Andy Merrifield, independent scholar, is a shade more ‘out there’ about possible futures. He has found difficulty fitting in to various work niches but feels he is at the bleeding edge.

Perhaps it’s time for us to get politicised around non-work and undercut the professionalisation of work and life. In opting out, or contesting it from within, perhaps we can create a bit of havoc, refuse to work as we’re told, turn demotivation into a positive device, into a will to struggle for another kind of work, where use-values outbid exchange values, where amateurs prevail over professionals.

Some of the articles, including Merrifield’s, seem too long. We shall confirm or deny this on a closer read. There is a second quibble, too, about the volume’s title: given the breadth of possibilities discussed, surely it should be ‘Imagining the futures’, plural? This preference for multiple strands, even messiness, is a particular Honest History thing: we promote the idea of ‘not only Anzac but also lots of other strands of Australian history’ to apply to our past, as well as our present and possible futures.

We Australians do rather cling to some threads of our history, particularly the khaki one, which has in the last couple of years sometimes looked like expanding to clog the space available. (‘Peak Anzac’ seems to have passed though there are already Australian bureaucrats thinking about the 75th anniversary of the end of World War II. The 75th anniversary of Hiroshima and Nagasaki? Perhaps not so much.)

930929c2d2bce5947df5a853a933f43aRoman Quaedvlieg (The Australian/Andrew Taylor)

It is nice to see that the futures described in this volume lack martial tones. On the other hand, it is quite easy (though chilling) to envisage an attempted technological fix for threatened Chinese ascendancy in our region spilling over into our cities and suburbs. Such a future might impact upon the Australian Border Force, whose boss, Roman Quaedvlieg, is quoted in Julianne Schultz’s introduction to this volume. Mr Quaedvlieg spoke in 2015 about the mission of his organisation to protect our Australian ‘utopia’ but Schultz quotes Isaiah Berlin on utopias: ‘The main characteristic of most utopias is that they are static … nothing in them alters, for they have reached perfection’.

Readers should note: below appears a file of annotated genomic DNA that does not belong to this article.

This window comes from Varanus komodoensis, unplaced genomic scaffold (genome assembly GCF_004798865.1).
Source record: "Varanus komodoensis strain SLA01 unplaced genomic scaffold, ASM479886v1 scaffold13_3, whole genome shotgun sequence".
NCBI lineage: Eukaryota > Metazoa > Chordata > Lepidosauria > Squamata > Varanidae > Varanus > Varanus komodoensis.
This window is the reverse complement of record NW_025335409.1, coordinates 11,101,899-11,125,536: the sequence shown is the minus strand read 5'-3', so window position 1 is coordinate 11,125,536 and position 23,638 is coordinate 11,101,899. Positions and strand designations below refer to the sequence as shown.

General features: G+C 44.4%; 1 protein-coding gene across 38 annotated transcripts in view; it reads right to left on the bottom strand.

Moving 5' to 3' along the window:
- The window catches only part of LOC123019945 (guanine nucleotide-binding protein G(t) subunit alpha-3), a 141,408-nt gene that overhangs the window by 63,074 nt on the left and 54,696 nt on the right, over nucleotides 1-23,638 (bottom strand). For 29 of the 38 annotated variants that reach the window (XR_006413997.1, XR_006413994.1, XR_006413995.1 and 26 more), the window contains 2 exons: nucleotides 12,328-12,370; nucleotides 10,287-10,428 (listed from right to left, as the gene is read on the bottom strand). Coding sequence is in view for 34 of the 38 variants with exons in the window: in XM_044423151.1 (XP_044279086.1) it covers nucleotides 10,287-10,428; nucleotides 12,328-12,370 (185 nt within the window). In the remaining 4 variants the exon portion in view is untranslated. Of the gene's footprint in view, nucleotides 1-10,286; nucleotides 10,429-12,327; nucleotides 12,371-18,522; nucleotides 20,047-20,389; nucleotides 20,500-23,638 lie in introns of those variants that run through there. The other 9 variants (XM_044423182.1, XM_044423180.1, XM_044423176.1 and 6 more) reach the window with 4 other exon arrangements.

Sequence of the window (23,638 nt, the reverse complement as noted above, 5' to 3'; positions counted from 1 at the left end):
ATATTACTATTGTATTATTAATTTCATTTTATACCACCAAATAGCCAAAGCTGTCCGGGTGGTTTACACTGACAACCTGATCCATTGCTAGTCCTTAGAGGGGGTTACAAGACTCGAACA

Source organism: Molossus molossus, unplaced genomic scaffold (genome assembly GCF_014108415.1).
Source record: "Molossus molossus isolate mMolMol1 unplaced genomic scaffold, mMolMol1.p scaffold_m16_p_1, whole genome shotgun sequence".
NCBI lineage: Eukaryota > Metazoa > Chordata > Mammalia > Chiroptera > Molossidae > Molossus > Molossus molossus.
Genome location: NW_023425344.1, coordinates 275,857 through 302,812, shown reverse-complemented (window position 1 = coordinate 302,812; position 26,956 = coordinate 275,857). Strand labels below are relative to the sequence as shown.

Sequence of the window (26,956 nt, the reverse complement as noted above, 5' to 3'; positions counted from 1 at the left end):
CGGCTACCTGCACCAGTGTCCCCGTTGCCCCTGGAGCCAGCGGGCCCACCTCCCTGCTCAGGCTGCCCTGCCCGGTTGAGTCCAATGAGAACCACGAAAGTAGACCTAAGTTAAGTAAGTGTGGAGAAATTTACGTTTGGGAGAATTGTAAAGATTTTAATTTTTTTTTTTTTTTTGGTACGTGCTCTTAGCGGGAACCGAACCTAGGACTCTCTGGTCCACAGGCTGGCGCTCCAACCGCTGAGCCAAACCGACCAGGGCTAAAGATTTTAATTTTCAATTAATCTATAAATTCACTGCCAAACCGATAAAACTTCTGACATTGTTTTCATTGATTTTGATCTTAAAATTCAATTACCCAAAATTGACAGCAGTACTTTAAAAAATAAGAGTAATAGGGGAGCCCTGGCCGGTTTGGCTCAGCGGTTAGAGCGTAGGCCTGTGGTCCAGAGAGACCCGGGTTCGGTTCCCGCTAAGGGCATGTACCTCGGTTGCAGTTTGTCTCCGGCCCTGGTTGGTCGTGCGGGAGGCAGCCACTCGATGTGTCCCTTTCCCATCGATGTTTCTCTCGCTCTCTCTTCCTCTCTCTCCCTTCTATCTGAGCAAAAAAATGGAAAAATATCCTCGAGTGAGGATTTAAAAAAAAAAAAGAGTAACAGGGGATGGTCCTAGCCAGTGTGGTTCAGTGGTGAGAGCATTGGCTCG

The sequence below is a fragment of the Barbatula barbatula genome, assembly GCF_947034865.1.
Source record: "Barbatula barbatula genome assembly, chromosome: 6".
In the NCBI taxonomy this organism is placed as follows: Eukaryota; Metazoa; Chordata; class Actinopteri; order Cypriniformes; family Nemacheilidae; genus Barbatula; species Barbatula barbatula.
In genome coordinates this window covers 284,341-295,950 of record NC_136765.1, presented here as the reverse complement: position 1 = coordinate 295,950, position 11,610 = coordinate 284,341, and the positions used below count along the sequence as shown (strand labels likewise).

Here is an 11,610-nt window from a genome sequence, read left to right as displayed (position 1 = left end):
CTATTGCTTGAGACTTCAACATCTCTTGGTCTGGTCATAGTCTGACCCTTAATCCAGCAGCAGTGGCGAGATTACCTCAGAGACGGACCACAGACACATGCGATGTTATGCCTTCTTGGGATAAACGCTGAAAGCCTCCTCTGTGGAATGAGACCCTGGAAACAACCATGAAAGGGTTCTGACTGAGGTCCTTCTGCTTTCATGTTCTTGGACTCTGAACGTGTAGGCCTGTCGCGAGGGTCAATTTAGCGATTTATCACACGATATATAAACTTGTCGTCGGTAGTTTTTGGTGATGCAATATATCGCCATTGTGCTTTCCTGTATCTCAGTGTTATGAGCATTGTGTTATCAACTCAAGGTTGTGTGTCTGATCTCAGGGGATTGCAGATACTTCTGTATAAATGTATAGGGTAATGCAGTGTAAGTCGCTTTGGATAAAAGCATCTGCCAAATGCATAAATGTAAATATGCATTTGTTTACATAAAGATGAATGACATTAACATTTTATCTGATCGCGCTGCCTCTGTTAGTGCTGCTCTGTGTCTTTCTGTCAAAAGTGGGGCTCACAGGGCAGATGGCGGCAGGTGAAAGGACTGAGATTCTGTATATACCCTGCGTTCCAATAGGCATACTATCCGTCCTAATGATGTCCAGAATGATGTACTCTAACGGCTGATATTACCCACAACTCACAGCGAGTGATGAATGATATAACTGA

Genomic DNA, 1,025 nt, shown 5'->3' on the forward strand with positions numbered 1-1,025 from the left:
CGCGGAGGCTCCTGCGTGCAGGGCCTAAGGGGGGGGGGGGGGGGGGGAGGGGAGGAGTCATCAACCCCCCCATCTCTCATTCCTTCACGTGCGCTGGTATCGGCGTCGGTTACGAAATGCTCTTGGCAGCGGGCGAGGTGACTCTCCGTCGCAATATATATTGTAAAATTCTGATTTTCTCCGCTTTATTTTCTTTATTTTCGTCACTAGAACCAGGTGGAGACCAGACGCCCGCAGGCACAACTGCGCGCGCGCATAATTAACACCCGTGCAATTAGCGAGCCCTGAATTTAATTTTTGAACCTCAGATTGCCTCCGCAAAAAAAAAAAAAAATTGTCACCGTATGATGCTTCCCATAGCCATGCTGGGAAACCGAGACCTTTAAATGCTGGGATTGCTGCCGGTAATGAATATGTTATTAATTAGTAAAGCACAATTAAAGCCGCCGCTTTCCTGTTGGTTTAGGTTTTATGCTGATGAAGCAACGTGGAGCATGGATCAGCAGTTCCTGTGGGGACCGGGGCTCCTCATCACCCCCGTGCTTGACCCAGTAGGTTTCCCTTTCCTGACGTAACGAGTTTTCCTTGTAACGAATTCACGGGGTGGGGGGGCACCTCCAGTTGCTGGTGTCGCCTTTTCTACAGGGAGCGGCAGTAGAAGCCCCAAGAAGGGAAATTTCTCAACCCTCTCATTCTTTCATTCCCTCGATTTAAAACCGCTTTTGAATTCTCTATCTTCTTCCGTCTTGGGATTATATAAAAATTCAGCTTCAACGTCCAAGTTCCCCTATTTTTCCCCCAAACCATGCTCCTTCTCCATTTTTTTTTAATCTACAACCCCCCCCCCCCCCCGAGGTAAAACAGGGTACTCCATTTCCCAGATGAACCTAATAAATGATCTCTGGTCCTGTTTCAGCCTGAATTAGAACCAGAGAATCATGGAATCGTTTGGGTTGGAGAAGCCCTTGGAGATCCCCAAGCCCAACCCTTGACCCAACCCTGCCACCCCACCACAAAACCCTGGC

A messy, constantly changing, many-stranded, multi-hued future may not be utopia but it should be interesting. Which seems a good point at which to quote the forward-looking George Bernard Shaw: ‘Life is not meant to be easy, my child; but take courage: it can be delightful’. It is good to have journals like Griffith Review beating the drum in the market place for that sort of future and reminding us, in a time of increasing inequality, that the delight needs to be shared around. We need to ensure, as Julianne Schultz says, that ‘the future is a time and place in which innovation is not just a tool to increase efficiency and the wealth of the few in their personal utopias’.

David Stephens